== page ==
And there rose in her an unmastering desire to overcome her; to unmask her. If she could have felled her it would have eased her. But it was not the body; it was the soul and its mockery that she wished to subdue; make feel her mastery.
For this is the truth about our soul, he thought, who fish-like inhabits deep seas and plies among obscurities threading her way between the boles of giant weeds, over sun-flickered spaces and on and on into gloom, cold, deep, inscrutable; suddenly she shoots to the surface and sports on the wind-wrinkled waves; that is, has a positive need to brush, scrape, kindle herself, gossiping.
It rasped her, though, to have stirring about in her this brutal monster! to hear twigs cracking and feel hooves planted down in the depths of that leaf-encumbered forest, the soul; never to be content quite, or quite secure, for at any moment the brute would be stirring, this hatred...
Illusions are to the soul what atmosphere is to the earth.
To evade such temptations is the first duty of the poet. For as the ear is the antechamber to the soul, poetry can adulterate and destroy more surely then lust or gunpowder. The poet's, then, is the highest office of all. His words reach where others fall short. A silly song of Shakespeare's has done more for the poor and the wicked than all the preachers and philanthropists in the world.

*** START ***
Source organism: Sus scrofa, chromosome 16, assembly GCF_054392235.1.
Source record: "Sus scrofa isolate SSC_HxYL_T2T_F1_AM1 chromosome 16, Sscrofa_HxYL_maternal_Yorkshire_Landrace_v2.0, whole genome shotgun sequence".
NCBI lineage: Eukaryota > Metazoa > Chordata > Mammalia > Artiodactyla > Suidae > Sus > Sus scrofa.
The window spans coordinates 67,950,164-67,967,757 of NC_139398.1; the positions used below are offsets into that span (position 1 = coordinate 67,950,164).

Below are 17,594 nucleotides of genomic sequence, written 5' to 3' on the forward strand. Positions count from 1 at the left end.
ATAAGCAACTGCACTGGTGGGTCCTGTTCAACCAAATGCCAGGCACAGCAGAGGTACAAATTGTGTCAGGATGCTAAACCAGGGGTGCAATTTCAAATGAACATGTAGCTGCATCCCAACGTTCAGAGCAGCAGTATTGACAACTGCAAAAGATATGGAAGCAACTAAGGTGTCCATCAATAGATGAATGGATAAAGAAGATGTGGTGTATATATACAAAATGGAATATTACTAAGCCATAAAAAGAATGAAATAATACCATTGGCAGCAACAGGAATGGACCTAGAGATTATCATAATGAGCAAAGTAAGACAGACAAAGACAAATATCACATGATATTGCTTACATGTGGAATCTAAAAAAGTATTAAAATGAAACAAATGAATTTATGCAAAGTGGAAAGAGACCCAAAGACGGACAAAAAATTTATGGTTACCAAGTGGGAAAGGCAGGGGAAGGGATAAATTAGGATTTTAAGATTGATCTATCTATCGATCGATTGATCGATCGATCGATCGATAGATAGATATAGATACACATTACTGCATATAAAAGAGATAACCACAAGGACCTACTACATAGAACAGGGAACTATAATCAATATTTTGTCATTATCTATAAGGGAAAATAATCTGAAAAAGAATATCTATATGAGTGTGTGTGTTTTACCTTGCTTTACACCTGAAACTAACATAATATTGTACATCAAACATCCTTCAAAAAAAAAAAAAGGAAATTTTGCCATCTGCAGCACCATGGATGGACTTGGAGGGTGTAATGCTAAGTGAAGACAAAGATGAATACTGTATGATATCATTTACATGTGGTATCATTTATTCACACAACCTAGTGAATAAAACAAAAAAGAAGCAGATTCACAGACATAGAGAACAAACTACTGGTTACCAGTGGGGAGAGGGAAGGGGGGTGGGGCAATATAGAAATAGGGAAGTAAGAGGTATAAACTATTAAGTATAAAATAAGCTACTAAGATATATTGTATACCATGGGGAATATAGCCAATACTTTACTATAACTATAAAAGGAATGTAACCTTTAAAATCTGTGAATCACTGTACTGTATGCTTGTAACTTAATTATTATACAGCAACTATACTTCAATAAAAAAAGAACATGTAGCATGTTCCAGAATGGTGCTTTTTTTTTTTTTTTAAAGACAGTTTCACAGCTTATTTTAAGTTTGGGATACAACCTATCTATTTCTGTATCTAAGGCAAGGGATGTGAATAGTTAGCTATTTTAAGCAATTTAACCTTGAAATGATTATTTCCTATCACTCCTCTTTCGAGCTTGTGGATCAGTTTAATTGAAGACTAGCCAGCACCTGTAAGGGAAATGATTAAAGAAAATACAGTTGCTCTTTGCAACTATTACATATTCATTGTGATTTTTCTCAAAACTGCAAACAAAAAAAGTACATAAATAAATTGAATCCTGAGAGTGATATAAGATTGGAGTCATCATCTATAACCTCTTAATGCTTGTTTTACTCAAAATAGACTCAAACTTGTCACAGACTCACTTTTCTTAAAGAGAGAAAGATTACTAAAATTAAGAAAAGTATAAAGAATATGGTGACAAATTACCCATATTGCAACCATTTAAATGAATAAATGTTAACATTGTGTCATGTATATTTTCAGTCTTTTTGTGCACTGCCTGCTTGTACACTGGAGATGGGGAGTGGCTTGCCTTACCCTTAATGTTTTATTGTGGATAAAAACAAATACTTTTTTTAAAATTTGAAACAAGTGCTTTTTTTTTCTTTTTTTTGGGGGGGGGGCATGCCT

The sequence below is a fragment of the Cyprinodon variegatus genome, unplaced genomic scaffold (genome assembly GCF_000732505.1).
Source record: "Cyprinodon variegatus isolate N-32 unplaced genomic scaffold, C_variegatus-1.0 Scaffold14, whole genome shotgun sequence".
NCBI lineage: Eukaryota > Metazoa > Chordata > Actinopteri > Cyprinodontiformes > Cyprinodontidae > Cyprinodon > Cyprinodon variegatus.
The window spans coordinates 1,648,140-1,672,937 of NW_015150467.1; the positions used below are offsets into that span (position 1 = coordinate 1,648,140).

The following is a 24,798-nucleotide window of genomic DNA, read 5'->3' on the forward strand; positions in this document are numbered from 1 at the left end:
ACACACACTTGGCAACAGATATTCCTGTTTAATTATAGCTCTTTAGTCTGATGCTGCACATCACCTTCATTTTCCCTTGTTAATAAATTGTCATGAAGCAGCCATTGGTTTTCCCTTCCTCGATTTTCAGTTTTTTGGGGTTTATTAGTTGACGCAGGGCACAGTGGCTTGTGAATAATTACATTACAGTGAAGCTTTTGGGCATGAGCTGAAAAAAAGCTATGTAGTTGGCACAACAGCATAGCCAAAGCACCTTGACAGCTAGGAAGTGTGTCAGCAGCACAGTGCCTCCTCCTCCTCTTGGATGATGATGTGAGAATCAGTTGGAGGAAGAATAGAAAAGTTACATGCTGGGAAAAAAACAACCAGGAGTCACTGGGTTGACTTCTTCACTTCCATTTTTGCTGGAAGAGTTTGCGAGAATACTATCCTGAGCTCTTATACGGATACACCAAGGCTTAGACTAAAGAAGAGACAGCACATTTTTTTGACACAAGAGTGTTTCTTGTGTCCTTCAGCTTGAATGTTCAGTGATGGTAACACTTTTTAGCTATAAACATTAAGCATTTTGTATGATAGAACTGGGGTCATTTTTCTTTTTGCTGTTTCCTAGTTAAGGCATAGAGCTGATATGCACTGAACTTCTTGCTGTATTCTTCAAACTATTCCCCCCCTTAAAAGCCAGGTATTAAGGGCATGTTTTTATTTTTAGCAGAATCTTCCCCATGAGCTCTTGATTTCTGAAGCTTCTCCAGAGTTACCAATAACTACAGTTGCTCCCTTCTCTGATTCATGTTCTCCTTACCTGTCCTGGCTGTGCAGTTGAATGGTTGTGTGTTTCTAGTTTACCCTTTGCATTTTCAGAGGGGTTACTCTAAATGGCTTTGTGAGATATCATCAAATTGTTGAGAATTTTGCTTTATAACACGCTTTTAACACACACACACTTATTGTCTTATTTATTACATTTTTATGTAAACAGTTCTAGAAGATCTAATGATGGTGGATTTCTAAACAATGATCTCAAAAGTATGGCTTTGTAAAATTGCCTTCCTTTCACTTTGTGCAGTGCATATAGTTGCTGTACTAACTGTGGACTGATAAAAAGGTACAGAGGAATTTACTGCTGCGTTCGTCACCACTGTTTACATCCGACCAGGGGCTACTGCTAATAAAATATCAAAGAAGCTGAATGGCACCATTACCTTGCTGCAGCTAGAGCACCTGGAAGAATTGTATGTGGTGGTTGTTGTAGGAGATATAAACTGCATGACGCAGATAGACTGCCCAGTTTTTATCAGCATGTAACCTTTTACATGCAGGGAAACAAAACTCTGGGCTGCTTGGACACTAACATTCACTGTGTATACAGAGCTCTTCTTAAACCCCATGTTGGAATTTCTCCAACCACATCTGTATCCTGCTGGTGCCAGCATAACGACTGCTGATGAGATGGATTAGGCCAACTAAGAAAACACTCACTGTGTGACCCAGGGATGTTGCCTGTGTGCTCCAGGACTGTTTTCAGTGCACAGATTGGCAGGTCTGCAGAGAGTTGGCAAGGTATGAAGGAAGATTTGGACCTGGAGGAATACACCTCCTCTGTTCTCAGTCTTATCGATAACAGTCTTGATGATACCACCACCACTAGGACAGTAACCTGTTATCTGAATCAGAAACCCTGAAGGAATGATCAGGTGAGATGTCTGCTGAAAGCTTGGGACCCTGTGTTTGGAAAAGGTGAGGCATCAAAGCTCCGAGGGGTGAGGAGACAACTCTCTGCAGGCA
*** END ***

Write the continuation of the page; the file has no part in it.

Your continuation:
This soul, or life within us, by no means agrees with the life outside us. If one has the courage to ask her what she thinks, she is always saying the very opposite to what other people say.
Once conform, once do what other people do because they do it, and a lethargy steals over all the finer nerves and faculties of the soul. She becomes all outer show and inward emptiness; dull, callous, and indifferent.
Every secret of a writer's soul, every experience of his life, every quality of his mind is written large in his works.
But when the self speaks to the self, who is speaking The entombed soul, the spirit driven in, in, in to the central catacomb the self that took the veil and left the world -- a coward perhaps, yet somehow beautiful, as it flits with its lantern restlessly up and down the dark corridors.
More Virginia Woolf Quotations (Based on Topics)
Mind - Life - World - Woman - Thought & Thinking - Man - People - Time - Sense & Perception - Literature - Body - Love - Soul - Emotions - Truth - Poetry - Sadness - Water - Nature - View All Virginia Woolf Quotations
More Virginia Woolf Quotations (By Book Titles)
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- To the Lighthouse
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